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Why WebSphere MQ as opposed to RDBMS for WMB

One of the most asked questions in a project from the client was how feasible is it to use Database as the intermediary transport layer for Websphere Message Broker. No doubt there is a long term benefit in using WMQ but the question is more short sighted as per the immediate benefits of leveraging the existing RDBMS framework.To make a case for implementing a solution based on Websphere Message broker, this question needs to be answered as to why WMQ and not RDBMS.So listed below is a few pointers that I think will help answer this question to some extent.


Sl# WebSphere MQ Database Tables Description
1 One time transfer per UOW Have to handle multiple connections per UOW Unit of Work(UOW): To generate one EDI message or a transaction the implementation effort involved varies between the two approach.
2 Out of the box implementation Custom implementation within ESB ESB has native MQ connectivity where-as Database calls require development effort on the scale of 20-40hrs per transaction.DB approach will need access logic custom coded for each transaction within ESB.
3 Data is not replayable Data is replayable MQ messages are consumed once-and-only once vs. db data can be replayed without additional development effort.
4 No dependency on network Dependency on network ESB access to database has dependency on network availability.
5 New implementation for Sterling Integrator(SI) Existing framework for SI MQ connectivity option has to be explored by SI team vs Configurable services for Database connectivity needs to be established within ESB.
6 Can use same data to route to multiple targets Has to be defined per target MQ ESB can publish information to multiple systems without impacting the existing consumer.
7 Measurable Performance overhead Performance overhead per transaction will vary per transaction Database connectivity consumes resources within ESB which is comparitively higher than native MQ connectivity.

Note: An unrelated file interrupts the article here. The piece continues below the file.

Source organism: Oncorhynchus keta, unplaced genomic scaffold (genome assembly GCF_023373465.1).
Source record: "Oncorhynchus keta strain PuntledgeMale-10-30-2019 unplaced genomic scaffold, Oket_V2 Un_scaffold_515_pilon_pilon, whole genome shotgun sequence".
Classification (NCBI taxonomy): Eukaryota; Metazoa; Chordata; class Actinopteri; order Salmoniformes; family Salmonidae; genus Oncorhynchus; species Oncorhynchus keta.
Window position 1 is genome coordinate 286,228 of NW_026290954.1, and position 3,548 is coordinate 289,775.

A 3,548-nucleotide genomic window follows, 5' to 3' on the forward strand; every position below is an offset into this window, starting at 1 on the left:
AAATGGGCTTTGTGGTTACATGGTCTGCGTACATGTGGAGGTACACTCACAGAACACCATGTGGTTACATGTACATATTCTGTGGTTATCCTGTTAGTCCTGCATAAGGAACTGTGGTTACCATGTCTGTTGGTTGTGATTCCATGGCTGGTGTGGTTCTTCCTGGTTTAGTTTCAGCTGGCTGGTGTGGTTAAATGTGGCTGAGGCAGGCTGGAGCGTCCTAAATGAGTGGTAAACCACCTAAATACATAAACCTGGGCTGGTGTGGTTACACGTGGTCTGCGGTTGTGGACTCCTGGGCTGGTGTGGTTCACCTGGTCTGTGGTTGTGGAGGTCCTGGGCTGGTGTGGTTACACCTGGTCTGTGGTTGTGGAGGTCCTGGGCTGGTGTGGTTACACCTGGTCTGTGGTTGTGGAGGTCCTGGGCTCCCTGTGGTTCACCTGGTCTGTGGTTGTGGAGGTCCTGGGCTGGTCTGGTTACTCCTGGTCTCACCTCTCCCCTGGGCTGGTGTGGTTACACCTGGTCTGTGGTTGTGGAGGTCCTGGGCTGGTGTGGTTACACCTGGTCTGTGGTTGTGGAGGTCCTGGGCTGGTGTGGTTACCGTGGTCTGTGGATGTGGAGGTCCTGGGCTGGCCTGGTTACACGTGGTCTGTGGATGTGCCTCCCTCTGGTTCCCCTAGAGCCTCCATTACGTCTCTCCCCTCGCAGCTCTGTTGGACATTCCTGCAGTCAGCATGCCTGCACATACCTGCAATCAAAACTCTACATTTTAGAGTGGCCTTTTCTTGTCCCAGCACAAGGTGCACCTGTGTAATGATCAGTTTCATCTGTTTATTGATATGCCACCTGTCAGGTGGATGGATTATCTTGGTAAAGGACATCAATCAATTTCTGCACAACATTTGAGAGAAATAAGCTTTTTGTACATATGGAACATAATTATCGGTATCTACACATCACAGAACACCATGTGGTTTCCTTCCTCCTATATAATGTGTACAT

8 No rollback of data required Roll back has to be maintained within ESB Concept of Rollback does not apply for MQ connectivity.Custom code to monitor and maintain transactionality has to be defined within ESB for Database based connection.
9 Decouples ESB and enterprise application. In case of System maintenance of either applications the messages will not fail, but will get queued up and be consumed once the application is back up. Tight coupling between ESB and database. In case database goes down for system maintenance, message will fail in ESB and will have to reprocessed or retry logic needs to be included This will reduce Production Support and troubleshooting effort, and also allows Applications to do maintenance independent of ESB layer.
10 Speeds up development effort. Once the message contract is finalized each of the developments teams (ESB and enterprise application) can work in parallel without having to rely on either of the teams to complete development and testing. ESB team will still have to rely on tables being created, and access given to DB tables (or rely on application team) to verify messages are being created correctly, and also to trigger messages Once the message contract is finalized each of the developments teams can work in parallel without having to rely on either of the teams to complete development.

What’s next?

If you’re still using WebSphere Message Broker, it might be time to think about upgrading your ESB. Whether you’re using an unsupported version of WMB or want the features of the newest IIB release, use our best practices compiled over the course of countless migrations to ease the process and maximize your IBM investment.


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Suchith Hegde

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